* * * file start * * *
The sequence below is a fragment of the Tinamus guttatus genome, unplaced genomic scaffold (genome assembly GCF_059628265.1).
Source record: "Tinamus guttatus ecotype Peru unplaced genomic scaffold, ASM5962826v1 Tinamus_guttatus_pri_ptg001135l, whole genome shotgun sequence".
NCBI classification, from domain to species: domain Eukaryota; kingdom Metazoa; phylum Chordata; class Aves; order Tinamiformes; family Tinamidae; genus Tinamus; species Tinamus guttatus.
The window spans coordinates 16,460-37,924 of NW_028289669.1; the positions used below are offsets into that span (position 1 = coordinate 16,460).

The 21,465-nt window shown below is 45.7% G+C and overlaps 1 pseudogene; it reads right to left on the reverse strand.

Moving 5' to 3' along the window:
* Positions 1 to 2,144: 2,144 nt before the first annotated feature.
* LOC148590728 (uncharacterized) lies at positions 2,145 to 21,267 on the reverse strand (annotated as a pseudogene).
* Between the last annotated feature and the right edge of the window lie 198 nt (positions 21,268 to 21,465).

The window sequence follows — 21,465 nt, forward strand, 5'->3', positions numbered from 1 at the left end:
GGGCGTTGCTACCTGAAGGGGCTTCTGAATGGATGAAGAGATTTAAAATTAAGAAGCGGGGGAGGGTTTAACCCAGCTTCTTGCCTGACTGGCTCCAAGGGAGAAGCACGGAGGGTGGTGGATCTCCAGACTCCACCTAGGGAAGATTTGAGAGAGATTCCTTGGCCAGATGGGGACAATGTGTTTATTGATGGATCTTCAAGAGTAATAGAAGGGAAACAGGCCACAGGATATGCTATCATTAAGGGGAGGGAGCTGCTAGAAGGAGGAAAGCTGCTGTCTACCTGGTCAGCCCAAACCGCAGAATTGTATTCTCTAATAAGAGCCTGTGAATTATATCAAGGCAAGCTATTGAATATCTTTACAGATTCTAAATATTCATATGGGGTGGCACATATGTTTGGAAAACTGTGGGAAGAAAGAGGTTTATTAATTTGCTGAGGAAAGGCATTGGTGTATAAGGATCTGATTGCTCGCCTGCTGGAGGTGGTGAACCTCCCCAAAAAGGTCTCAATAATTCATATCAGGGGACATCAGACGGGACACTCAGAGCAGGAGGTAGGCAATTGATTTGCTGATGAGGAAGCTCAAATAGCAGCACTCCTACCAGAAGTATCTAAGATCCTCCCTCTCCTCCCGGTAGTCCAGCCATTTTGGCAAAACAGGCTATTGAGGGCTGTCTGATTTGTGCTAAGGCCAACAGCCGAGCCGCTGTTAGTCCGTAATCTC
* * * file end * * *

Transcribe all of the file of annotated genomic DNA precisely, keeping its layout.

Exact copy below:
The sequence below is a fragment of the Tinamus guttatus genome, unplaced genomic scaffold (genome assembly GCF_059628265.1).
Source record: "Tinamus guttatus ecotype Peru unplaced genomic scaffold, ASM5962826v1 Tinamus_guttatus_pri_ptg001135l, whole genome shotgun sequence".
NCBI classification, from domain to species: domain Eukaryota; kingdom Metazoa; phylum Chordata; class Aves; order Tinamiformes; family Tinamidae; genus Tinamus; species Tinamus guttatus.
The window spans coordinates 16,460-37,924 of NW_028289669.1; the positions used below are offsets into that span (position 1 = coordinate 16,460).

The 21,465-nt window shown below is 45.7% G+C and overlaps 1 pseudogene; it reads right to left on the reverse strand.

Moving 5' to 3' along the window:
* Positions 1 to 2,144: 2,144 nt before the first annotated feature.
* LOC148590728 (uncharacterized) lies at positions 2,145 to 21,267 on the reverse strand (annotated as a pseudogene).
* Between the last annotated feature and the right edge of the window lie 198 nt (positions 21,268 to 21,465).

The window sequence follows — 21,465 nt, forward strand, 5'->3', positions numbered from 1 at the left end:
GGGCGTTGCTACCTGAAGGGGCTTCTGAATGGATGAAGAGATTTAAAATTAAGAAGCGGGGGAGGGTTTAACCCAGCTTCTTGCCTGACTGGCTCCAAGGGAGAAGCACGGAGGGTGGTGGATCTCCAGACTCCACCTAGGGAAGATTTGAGAGAGATTCCTTGGCCAGATGGGGACAATGTGTTTATTGATGGATCTTCAAGAGTAATAGAAGGGAAACAGGCCACAGGATATGCTATCATTAAGGGGAGGGAGCTGCTAGAAGGAGGAAAGCTGCTGTCTACCTGGTCAGCCCAAACCGCAGAATTGTATTCTCTAATAAGAGCCTGTGAATTATATCAAGGCAAGCTATTGAATATCTTTACAGATTCTAAATATTCATATGGGGTGGCACATATGTTTGGAAAACTGTGGGAAGAAAGAGGTTTATTAATTTGCTGAGGAAAGGCATTGGTGTATAAGGATCTGATTGCTCGCCTGCTGGAGGTGGTGAACCTCCCCAAAAAGGTCTCAATAATTCATATCAGGGGACATCAGACGGGACACTCAGAGCAGGAGGTAGGCAATTGATTTGCTGATGAGGAAGCTCAAATAGCAGCACTCCTACCAGAAGTATCTAAGATCCTCCCTCTCCTCCCGGTAGTCCAGCCATTTTGGCAAAACAGGCTATTGAGGGCTGTCTGATTTGTGCTAAGGCCAACAGCCGAGCCGCTGTTAGTCCGTAATCTC